"Each bushel of industrial corn grown, Pollan notes, uses the equivalent of up to a third of a gallon of oil. Some of the oil products evaporate and acidify rain; some seep into the water table; some wash into rivers, affecting drinking water and poisoning marine ecosystems. The industrial logic also means vast farms that grow only corn. When the price of corn drops, the solution, the farmer hopes, is to plant more corn for next year. The paradoxical result? While farmers earn less, there's an over-supply of cheap corn, and that means finding ever more ways to use it up." I shouldn't claim any expertise in growing corn but my guess is that the "oil products" are mostly the fertilizer needed for high yields of corn. It's true enough that rain can wash fertilizer into the water and this has deleterious effects. But note the effect of language--"oil products" sounds much more omnious than "excess fertilizer". It's rather like a plastics manufacturer saying the plastic artifacts that end up in the oceans are "oil products"--technically true but not very helpful in analyzing the problem.
 Also misleading. Yes, the farms are "vast", at least compared to the farm my great grandfather had in Illinois in 1850, but not compared to the collective farms in the USSR back in the 1950's. But farms don't grow "only corn". Usually they rotate corn and soybeans. But soybeans can't be demonized as readily as corn-based high-fructose syrup, so Mr. Pollan presumably (if the reviewer is doing a good job), ignores the soybean half of farming.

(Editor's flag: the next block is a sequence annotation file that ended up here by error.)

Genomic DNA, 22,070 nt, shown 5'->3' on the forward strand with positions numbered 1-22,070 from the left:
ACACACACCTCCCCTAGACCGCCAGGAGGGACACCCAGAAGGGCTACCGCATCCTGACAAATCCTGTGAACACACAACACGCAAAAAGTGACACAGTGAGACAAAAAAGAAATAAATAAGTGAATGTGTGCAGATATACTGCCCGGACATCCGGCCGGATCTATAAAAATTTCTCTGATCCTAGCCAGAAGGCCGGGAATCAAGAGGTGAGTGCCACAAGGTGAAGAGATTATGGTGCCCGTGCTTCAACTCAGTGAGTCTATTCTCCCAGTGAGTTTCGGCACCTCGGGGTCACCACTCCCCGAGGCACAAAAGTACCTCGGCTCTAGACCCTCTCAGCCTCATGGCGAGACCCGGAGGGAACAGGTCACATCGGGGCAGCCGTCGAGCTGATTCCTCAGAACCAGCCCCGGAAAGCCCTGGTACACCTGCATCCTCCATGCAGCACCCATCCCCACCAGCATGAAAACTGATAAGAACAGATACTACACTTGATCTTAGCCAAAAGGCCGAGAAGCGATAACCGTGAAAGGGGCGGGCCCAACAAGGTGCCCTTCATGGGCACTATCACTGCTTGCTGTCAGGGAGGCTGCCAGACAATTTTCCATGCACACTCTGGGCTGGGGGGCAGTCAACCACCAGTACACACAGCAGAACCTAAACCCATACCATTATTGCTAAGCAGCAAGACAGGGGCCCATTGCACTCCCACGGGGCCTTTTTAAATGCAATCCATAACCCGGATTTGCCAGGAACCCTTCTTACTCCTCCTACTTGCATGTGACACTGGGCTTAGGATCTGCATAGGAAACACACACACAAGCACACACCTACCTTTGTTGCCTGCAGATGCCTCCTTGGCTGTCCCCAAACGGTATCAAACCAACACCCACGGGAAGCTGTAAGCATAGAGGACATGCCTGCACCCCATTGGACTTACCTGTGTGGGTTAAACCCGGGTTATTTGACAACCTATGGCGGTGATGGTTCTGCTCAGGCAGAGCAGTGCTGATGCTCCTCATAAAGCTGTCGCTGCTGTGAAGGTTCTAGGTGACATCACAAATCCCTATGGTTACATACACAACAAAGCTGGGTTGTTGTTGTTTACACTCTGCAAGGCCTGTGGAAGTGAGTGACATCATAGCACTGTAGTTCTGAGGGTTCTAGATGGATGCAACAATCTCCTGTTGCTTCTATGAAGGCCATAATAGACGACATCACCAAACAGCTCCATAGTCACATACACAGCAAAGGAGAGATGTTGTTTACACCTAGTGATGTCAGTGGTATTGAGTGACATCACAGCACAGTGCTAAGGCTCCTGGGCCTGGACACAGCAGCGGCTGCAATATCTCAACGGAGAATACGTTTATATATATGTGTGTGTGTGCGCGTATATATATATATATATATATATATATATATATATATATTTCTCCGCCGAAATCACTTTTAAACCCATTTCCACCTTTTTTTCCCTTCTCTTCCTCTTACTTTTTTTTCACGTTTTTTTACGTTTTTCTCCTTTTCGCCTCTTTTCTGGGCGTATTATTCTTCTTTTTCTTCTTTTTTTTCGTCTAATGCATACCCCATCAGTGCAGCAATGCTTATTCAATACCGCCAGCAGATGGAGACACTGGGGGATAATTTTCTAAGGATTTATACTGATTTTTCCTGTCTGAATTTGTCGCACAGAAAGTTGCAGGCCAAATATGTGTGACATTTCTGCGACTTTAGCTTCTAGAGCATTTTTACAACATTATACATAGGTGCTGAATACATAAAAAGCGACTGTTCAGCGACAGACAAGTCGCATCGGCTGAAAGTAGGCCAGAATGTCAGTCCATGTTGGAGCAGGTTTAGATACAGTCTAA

It's certainly true that given today's agricultural policy farmers have to grow crops. But they do change from crop to crop, growing more soybeans and less corn as prices change.
 I do agree that the economic structure of farming tends to produce cheap food and fiber. But it's not a question of finding ways to use the surplus, but of encouraging behaviors that might not be wise. It's rather like the oil industry--without OPEC it tends to produce cheap gas, meaning, in the absence of high gas taxes and/or CAFE standards, cars are bigger and more powerful than they would otherwise be. But people don't buy Hummers in order to use cheap gas.
The reviewer ends: "His [Pollan's] cause is just, his thinking is clear, and his writing is compelling."
Based on this part of the review, NOT.
Bunny Crumpacker is the author of "The Sex Life of Food: When Body and Soul Meet to Eat."